CNN anchor Carol Costello suggested there may be something for the residents of Hamtramck, Michigan to be “afraid” of after they elected in November a majority Muslim-American city council. Speaking to the city mayor, Karen Majewski, on CNN Newsroom about police surveillance of Muslims amid terrorist concerns, Costello said, “You govern a majority-Muslim-American city. Are you afraid?” Costello also asked whether the Muslim-majority city council “concern[s] some of your citizens.” From the November 23 edition of CNN's CNN Newsroom With Carol Costello:
CAROL COSTELLO: Mr. Trump's popularity stems in part from that tough talk on Muslim Americans. He's in favor of surveillance on certain mosques as a way to combat terrorism. Of course after 9/11, New York City police did surveillance on mosques. So what did they find? According to a 2007 report on nyc.gov called “Radicalization in the West: The Homegrown Threat” , these are some of the findings. “Certain mosques can be incubators for radicalization, but so can cafes, the Internet and prisons.” Basically, any meeting place can bring terrorism. Even butcher shops and bookstores. Now keep in mind, the city has reportedly reached a settlement with Muslim groups, who said they suffered discrimination when the NYPD spies targeted them based on their religions. So what should authorities do? Let's talk about that. Joining me now, Mayor Karen Majewski, she represents the city of Hamtramck in Michigan. The first majority-Muslim city in the United States.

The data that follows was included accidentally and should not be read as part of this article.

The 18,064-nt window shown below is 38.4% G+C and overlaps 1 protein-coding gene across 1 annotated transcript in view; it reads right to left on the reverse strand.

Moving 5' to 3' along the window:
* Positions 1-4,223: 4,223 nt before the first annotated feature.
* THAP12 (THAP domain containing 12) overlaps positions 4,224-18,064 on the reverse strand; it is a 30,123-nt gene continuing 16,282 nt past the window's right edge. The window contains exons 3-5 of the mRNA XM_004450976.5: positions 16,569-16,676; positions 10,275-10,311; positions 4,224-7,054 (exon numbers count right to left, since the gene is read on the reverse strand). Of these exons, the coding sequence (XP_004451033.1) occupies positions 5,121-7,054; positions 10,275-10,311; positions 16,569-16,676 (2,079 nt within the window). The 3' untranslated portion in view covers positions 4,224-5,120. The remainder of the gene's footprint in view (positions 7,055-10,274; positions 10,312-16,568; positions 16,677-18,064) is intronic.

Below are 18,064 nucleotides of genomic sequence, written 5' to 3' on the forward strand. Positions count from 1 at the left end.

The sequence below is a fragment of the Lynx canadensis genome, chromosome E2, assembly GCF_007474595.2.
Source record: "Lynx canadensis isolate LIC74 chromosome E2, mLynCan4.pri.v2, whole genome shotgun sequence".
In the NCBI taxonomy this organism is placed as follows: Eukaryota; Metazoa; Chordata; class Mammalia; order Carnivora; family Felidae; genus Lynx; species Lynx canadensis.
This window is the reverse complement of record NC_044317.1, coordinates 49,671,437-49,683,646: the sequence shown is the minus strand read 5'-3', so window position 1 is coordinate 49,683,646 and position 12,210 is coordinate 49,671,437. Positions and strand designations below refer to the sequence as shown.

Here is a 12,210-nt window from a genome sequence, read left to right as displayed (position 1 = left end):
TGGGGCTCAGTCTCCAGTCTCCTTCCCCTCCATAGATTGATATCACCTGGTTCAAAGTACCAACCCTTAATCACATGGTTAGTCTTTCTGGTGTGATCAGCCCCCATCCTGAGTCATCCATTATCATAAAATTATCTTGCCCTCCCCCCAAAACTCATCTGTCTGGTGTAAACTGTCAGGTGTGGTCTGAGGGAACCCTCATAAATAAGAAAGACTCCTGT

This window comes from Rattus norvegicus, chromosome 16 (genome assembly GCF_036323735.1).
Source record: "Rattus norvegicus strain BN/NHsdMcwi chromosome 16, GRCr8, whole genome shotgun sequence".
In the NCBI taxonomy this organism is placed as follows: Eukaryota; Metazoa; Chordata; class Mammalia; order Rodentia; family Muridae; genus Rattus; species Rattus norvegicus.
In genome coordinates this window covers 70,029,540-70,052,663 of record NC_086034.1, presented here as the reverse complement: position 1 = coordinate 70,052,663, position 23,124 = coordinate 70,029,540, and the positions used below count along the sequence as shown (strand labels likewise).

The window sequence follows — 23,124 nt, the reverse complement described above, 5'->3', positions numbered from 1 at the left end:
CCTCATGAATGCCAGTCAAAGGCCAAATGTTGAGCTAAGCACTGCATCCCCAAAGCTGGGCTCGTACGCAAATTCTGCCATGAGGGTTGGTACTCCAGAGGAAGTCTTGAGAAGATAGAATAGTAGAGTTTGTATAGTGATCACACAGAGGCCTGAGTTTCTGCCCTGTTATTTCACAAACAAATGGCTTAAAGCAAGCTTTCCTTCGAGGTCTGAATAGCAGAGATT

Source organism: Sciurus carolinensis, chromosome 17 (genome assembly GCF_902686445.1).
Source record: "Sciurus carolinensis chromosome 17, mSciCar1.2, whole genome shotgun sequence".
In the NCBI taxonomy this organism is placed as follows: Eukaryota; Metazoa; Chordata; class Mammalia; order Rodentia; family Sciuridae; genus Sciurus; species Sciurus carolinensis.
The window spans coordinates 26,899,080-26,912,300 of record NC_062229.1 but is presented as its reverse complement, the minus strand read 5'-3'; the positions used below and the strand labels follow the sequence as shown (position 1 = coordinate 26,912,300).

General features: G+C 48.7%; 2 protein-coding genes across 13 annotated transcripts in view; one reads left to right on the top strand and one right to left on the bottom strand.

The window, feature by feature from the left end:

COSTELLO: You govern a majority-Muslim-American city. Are you afraid?
KAREN MAJEWSKI: No, I'm not afraid. And actually, I'd like to make another correction. We have, as of our last election, which was a couple weeks ago, we elected a Muslim-majority council. Whether the demographics of the city would say we're a Muslim majority city, I don't think that we're there yet. I think we're probably somewhere in the 40 percent Muslim for the city overall. But our city council that will take office in January will be a majority-Muslim council.
COSTELLO: So does that concern some of your citizens?
MAJEWSKI: You know, the issues, we're a small city. We're 23-24,000 people, we're 2.2 square miles. The issues for most of our residents are, can we fix the streets? Will the street lights -- the street light that's out in front of my house, can we get that fixed? They're local issues. And there's not a kind of level of fear that we hear when we talk about this on a national level. Really, our city council and our residents are most concerned with the day-to-day issues that affect their life when they walk out their front door.